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A team of astronomers including Ivelina Momcheva of the Carnegie Observatories has discovered the most distant cluster of galaxies ever found. In a surprising twist, the young cluster born just 2.8 billion years after the Big Bang appears remarkably similar to the much older present-day galaxy clusters.
“We were looking for clusters of galaxies when the Universe was still very young,” says Carnegie’s Momcheva, who did the spectroscopic analysis which led to the discovery of the cluster. “One might think that the clusters we find would look young as well. However in this cluster we found a number of surprisingly ancient-looking galaxies. This cluster resembles modern-day clusters, which are nearly 10 billion years older.”
"It is like we dug an archeological site in Rome and found pieces of modern Rome in amongst the ruins," adds lead author Casey Papovich of Texas A&M University.
CLG J02182-05102, as the cluster is called, contains approximately 60 galaxies, including several enormous red galaxies at its center holding 10 times as many stars as the Milky Way. Such galaxies were thought to be rare in the universe at this early stage. Similar galaxy clusters today have had billions of more years to develop and grow.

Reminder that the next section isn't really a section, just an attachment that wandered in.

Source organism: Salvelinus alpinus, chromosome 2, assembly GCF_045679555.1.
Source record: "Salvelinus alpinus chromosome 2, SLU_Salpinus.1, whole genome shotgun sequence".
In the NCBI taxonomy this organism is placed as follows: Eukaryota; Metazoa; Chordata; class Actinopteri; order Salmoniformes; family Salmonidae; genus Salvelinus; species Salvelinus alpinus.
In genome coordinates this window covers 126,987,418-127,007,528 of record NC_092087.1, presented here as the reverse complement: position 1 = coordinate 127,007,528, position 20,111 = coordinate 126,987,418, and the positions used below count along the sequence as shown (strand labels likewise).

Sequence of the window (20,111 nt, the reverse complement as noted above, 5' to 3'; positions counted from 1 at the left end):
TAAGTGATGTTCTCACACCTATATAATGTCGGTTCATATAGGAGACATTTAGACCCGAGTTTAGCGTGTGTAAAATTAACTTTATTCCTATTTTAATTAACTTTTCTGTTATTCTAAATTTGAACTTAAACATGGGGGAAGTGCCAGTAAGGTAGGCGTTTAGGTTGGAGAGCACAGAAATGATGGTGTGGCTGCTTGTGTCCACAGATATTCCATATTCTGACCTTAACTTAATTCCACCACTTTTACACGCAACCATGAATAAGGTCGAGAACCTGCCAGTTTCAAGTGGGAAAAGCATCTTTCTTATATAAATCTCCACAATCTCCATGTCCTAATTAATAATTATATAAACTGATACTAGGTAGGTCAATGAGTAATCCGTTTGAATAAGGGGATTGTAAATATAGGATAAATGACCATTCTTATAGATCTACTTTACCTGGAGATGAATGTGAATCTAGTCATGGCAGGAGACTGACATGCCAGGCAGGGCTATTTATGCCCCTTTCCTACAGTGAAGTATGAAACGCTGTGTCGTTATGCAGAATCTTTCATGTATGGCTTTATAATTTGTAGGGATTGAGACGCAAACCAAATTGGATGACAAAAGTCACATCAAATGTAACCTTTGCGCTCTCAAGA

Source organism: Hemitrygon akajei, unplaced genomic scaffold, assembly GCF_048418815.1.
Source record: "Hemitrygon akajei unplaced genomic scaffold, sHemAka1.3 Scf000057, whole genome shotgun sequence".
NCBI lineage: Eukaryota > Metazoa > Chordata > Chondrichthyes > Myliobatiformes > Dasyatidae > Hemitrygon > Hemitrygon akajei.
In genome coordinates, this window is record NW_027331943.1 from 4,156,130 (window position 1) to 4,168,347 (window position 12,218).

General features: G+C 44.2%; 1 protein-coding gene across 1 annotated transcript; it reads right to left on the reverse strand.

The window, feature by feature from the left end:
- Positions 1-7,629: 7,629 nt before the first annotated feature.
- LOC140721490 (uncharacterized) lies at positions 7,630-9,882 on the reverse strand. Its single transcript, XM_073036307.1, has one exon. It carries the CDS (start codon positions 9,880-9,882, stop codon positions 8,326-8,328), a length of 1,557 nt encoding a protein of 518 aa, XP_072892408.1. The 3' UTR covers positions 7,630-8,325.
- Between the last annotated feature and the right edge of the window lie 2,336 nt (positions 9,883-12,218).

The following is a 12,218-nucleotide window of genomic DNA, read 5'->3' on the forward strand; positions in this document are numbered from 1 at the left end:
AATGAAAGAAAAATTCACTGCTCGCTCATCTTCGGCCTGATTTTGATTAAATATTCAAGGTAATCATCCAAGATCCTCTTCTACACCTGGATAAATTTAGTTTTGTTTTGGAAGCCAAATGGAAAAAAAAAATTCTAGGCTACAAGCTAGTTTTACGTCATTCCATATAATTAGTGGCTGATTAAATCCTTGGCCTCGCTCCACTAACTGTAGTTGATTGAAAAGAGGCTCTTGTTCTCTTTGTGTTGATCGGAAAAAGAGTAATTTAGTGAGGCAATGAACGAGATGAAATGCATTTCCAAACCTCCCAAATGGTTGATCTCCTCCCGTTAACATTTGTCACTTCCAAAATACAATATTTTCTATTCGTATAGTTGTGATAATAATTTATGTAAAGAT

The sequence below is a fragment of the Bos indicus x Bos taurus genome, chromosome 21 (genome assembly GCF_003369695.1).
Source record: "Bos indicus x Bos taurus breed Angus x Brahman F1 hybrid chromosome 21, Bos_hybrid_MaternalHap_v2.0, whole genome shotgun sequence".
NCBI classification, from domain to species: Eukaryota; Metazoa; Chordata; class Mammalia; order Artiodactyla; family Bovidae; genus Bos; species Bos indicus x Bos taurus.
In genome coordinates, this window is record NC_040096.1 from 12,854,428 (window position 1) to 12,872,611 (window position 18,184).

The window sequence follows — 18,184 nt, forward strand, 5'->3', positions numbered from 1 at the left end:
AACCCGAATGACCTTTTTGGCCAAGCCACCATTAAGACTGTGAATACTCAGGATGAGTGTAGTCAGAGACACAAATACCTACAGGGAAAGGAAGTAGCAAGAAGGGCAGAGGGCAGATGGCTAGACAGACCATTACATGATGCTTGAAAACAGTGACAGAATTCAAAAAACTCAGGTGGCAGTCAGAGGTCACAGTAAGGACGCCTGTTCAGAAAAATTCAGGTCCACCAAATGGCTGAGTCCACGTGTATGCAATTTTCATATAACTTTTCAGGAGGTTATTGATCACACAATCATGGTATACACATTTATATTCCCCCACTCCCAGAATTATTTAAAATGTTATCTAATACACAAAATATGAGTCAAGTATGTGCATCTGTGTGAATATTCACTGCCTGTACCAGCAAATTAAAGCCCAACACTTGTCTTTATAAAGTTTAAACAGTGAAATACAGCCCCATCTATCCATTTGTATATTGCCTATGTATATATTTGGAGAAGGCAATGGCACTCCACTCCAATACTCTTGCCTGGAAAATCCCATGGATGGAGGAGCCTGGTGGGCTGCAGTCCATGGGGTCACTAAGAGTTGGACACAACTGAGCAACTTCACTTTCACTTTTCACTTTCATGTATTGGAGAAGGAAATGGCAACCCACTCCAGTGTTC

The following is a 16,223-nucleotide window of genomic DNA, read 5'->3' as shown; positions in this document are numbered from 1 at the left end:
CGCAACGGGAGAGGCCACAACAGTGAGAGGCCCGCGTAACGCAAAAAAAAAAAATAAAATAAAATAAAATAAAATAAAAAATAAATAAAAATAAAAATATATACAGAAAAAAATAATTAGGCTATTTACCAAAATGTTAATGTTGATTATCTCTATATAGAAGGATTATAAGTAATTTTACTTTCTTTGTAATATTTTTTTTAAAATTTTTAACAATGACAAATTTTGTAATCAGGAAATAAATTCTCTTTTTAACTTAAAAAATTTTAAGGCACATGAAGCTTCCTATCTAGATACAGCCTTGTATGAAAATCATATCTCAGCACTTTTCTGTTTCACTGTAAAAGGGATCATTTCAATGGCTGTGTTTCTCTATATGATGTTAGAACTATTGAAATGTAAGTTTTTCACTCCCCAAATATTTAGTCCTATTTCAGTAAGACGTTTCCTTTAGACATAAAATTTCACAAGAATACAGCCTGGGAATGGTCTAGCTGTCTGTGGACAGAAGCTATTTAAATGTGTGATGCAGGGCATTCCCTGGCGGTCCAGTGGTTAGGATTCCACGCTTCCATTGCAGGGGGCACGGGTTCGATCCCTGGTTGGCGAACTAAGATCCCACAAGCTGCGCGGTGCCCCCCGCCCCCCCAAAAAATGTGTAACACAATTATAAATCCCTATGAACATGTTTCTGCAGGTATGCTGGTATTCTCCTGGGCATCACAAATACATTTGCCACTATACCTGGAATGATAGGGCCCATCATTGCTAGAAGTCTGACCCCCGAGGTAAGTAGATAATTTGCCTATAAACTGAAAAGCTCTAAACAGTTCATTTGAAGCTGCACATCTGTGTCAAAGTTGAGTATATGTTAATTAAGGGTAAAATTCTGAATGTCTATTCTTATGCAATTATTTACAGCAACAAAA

The cluster was first detected using NASA’s Spitzer Space Telescope, which is sensitive to the infrared light emitted by the galaxies. The researchers observed the high density of galaxies within CLG J02182-05102, but could not determine from the Spitzer data whether its galaxies are indeed gravitationally bound, as is the case with true galaxy clusters. For these measurements, the team, which also included Carnegie astronomer Patrick McCarthy, used the Inamori-Magellan Areal Camera and Spectrograph (IMACS) on the Carnegie Institution’s Magellan/Baade 6.5 meter telescope at the Las Campanas Observatory in Chile. The IMACS instrument, built by a team led by Alan Dressler, is uniquely sensitive at the light wavelengths needed for the study. Analyzing the faint light from seven galaxies near the center the cluster, the researchers found that the galaxies had an average redshift of 1.62. “This means that we are seeing it the way it looked 9.6 billion years ago,” says Momcheva. “Since then it has moved away from us as the universe has expanded. Today the distance to the cluster is 15 billion light years.”
Galaxy clusters are the largest gravitationally bound structures in the Universe, and studying the new discovery will help researchers understand how galaxies evolve and form clusters. CLG J02182-05102’s large red galaxies are unexpected because most galaxies at that time were still rapidly forming stars, and, as a result, appear smaller and their emitted light bluer.
For the galaxies in ClG J02182-05102 to have become chock full of old, red stars so quickly compared to their contemporaries, these galaxies must have "lived fast and died young," Papovich said.
“We are witnessing the youth of truly massive cluster of galaxies,” says Momcheva. “ClG J02182-05102 will continue growing, accreting more galaxies and slowly aging. By the present day it has probably grown to be a large metropolis of a cluster like our neighbor, the Coma cluster.”
Image caption: This composite image combining infrared and visible-light observations shows distant galaxy cluster with surprisingly large collections of galaxies (red dots in center). Image credit: NASA/JPL-Caltech/Subaru
Story includes contributions from Adam Hadhazy and NASA/JPL-Caltech.